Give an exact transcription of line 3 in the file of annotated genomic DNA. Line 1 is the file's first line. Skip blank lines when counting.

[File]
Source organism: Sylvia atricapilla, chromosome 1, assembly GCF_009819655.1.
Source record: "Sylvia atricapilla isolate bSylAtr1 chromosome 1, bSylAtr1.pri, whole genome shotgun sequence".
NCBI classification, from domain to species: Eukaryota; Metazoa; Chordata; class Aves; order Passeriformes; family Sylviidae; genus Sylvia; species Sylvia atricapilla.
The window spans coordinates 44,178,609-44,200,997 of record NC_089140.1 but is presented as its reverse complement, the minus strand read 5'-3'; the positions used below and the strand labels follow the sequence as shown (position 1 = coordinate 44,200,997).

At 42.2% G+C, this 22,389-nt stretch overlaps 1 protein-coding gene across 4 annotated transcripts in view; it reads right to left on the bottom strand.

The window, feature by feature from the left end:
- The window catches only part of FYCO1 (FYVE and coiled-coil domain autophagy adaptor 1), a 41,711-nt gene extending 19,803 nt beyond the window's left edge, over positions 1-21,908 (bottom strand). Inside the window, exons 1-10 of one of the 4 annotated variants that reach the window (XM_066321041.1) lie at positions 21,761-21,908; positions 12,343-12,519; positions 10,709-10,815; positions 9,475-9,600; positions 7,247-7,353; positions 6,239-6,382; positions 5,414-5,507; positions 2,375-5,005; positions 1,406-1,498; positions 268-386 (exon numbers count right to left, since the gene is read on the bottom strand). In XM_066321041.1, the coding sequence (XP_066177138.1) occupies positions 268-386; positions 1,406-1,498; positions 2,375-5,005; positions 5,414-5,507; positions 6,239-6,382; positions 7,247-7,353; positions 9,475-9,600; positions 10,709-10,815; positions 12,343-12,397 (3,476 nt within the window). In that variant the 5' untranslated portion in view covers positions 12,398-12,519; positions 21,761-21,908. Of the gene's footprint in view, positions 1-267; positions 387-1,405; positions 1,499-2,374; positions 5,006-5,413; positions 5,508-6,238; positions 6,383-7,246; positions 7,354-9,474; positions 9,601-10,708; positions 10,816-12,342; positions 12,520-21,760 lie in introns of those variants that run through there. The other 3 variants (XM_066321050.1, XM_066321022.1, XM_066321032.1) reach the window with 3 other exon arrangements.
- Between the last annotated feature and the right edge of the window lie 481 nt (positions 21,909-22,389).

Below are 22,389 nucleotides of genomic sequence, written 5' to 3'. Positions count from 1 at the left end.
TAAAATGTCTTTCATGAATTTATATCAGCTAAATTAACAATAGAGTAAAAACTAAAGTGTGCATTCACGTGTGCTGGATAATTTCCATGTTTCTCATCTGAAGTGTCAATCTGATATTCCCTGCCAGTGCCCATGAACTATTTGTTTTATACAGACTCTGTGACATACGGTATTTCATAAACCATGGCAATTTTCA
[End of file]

NCBI classification, from domain to species: Eukaryota; Metazoa; Chordata; class Aves; order Passeriformes; family Sylviidae; genus Sylvia; species Sylvia atricapilla.